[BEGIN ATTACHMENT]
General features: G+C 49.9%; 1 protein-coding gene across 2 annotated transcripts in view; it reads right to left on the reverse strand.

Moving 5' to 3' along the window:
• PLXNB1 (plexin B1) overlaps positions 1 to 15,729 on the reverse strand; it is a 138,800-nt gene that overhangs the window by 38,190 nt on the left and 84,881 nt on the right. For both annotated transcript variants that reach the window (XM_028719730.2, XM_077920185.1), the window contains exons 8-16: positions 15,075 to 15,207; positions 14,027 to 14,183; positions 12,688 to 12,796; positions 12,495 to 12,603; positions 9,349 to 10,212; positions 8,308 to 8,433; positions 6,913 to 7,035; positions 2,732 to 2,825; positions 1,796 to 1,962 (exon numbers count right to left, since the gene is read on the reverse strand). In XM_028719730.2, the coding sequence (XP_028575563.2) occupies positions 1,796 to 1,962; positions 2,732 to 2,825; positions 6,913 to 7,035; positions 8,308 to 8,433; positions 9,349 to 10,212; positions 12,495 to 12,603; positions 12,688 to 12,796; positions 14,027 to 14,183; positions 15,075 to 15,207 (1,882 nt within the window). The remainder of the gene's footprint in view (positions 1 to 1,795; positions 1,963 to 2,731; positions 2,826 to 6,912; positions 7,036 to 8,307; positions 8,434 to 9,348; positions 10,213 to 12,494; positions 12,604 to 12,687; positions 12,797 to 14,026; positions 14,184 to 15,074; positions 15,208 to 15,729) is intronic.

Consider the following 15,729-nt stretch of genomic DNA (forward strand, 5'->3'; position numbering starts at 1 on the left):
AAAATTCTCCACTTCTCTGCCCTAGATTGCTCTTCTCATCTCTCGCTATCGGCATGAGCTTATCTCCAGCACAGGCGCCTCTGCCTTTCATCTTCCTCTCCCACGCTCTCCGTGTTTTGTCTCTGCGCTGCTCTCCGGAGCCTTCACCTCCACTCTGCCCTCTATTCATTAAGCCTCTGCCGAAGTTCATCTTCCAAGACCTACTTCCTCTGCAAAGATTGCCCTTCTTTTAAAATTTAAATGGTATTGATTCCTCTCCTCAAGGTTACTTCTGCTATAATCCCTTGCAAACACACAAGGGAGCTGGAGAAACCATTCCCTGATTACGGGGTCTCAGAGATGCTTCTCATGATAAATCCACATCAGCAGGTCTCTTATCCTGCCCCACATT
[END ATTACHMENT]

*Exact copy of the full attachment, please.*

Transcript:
General features: G+C 49.9%; 1 protein-coding gene across 2 annotated transcripts in view; it reads right to left on the reverse strand.

Moving 5' to 3' along the window:
• PLXNB1 (plexin B1) overlaps positions 1 to 15,729 on the reverse strand; it is a 138,800-nt gene that overhangs the window by 38,190 nt on the left and 84,881 nt on the right. For both annotated transcript variants that reach the window (XM_028719730.2, XM_077920185.1), the window contains exons 8-16: positions 15,075 to 15,207; positions 14,027 to 14,183; positions 12,688 to 12,796; positions 12,495 to 12,603; positions 9,349 to 10,212; positions 8,308 to 8,433; positions 6,913 to 7,035; positions 2,732 to 2,825; positions 1,796 to 1,962 (exon numbers count right to left, since the gene is read on the reverse strand). In XM_028719730.2, the coding sequence (XP_028575563.2) occupies positions 1,796 to 1,962; positions 2,732 to 2,825; positions 6,913 to 7,035; positions 8,308 to 8,433; positions 9,349 to 10,212; positions 12,495 to 12,603; positions 12,688 to 12,796; positions 14,027 to 14,183; positions 15,075 to 15,207 (1,882 nt within the window). The remainder of the gene's footprint in view (positions 1 to 1,795; positions 1,963 to 2,731; positions 2,826 to 6,912; positions 7,036 to 8,307; positions 8,434 to 9,348; positions 10,213 to 12,494; positions 12,604 to 12,687; positions 12,797 to 14,026; positions 14,184 to 15,074; positions 15,208 to 15,729) is intronic.

Consider the following 15,729-nt stretch of genomic DNA (forward strand, 5'->3'; position numbering starts at 1 on the left):
AAAATTCTCCACTTCTCTGCCCTAGATTGCTCTTCTCATCTCTCGCTATCGGCATGAGCTTATCTCCAGCACAGGCGCCTCTGCCTTTCATCTTCCTCTCCCACGCTCTCCGTGTTTTGTCTCTGCGCTGCTCTCCGGAGCCTTCACCTCCACTCTGCCCTCTATTCATTAAGCCTCTGCCGAAGTTCATCTTCCAAGACCTACTTCCTCTGCAAAGATTGCCCTTCTTTTAAAATTTAAATGGTATTGATTCCTCTCCTCAAGGTTACTTCTGCTATAATCCCTTGCAAACACACAAGGGAGCTGGAGAAACCATTCCCTGATTACGGGGTCTCAGAGATGCTTCTCATGATAAATCCACATCAGCAGGTCTCTTATCCTGCCCCACATT